At the start of 2018, Gov. Doug Ducey indicated in his State of the State address that increasing education funding would be a priority in his budget. School administrators we spoke to in the early months of the year discussed a desperate need for funding to retain teachers and make improvements to infrastructure.
By spring, the #RedforEd movement emerged, and its calls for pay raises were emboldened by teacher strikes in West Virginia and Oklahoma, among other states. As demonstrations continued and the likelihood of a teacher walkout loomed.
Gov. Ducey's office unveiled a plan to boost teacher pay 20 percent by 2020, including a 9 percent raise for the following school year. It did not prevent teachers from staging a historic walkout and march at the Arizona Capitol. Their demands included pay raises for classified staff. A week later, educators returned to class and accepted a budget that reinforced the governor's initial plan.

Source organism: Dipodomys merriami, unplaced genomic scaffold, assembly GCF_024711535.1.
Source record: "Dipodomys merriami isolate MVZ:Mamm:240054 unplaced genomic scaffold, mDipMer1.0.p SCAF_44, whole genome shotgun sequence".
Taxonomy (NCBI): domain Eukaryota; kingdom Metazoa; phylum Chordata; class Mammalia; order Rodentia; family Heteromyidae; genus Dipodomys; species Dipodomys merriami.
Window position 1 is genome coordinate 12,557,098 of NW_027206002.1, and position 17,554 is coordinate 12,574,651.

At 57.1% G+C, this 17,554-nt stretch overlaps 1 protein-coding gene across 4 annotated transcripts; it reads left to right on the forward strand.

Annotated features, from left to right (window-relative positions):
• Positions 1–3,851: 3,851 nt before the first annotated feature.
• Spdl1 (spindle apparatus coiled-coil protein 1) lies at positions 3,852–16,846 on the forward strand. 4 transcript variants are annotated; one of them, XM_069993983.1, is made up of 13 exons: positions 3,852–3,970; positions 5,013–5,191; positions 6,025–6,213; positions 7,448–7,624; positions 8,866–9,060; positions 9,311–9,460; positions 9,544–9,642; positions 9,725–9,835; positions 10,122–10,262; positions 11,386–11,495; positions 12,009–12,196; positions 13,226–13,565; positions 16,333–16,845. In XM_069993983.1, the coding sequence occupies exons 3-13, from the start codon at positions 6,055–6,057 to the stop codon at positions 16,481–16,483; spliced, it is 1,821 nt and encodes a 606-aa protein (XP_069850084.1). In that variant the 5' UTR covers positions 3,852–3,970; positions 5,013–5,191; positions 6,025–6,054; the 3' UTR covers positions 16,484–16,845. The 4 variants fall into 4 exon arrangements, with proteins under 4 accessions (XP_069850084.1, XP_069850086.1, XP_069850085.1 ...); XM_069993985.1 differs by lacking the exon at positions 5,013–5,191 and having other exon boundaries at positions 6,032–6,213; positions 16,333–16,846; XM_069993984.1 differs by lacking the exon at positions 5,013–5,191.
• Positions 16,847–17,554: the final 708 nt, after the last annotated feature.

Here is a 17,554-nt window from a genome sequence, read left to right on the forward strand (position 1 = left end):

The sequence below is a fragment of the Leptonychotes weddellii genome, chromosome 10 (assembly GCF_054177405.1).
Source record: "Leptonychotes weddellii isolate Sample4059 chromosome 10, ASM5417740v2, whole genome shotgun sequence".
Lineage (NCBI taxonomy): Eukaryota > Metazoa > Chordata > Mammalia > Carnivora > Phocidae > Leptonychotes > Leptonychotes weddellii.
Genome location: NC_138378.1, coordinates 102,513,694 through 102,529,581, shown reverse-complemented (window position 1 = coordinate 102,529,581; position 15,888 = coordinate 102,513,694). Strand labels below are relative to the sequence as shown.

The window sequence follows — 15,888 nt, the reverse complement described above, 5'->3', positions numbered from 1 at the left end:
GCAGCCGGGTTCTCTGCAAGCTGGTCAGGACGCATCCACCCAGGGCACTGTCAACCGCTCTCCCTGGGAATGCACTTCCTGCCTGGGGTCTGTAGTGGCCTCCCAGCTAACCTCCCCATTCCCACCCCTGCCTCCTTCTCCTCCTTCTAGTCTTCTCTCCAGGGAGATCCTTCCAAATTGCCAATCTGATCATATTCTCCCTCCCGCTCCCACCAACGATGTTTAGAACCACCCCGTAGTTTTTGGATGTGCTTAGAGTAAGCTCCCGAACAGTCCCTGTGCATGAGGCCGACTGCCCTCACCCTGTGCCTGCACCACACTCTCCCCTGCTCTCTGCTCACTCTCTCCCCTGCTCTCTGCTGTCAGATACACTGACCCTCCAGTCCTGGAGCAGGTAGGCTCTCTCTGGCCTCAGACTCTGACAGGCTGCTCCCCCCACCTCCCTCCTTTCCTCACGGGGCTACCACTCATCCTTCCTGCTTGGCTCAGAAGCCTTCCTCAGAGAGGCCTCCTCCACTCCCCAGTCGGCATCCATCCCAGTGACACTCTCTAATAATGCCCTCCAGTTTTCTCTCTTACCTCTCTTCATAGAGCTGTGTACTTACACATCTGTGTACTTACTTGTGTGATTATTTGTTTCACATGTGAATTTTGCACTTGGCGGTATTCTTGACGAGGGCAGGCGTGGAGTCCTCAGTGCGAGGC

In September, Arizona 360 heard from a panel of public school teachers in Pima County to discuss the lasting impact of #RedforEd. All were grateful for the raises promised in the coming years, but discussed ongoing funding challenges in the classroom. Some were hopeful the movement had raised awareness among voters about financial shortfalls that would make a difference at the polls.
In November, voters elected educator and political newcomer Kathy Hoffman to superintendent of public instruction.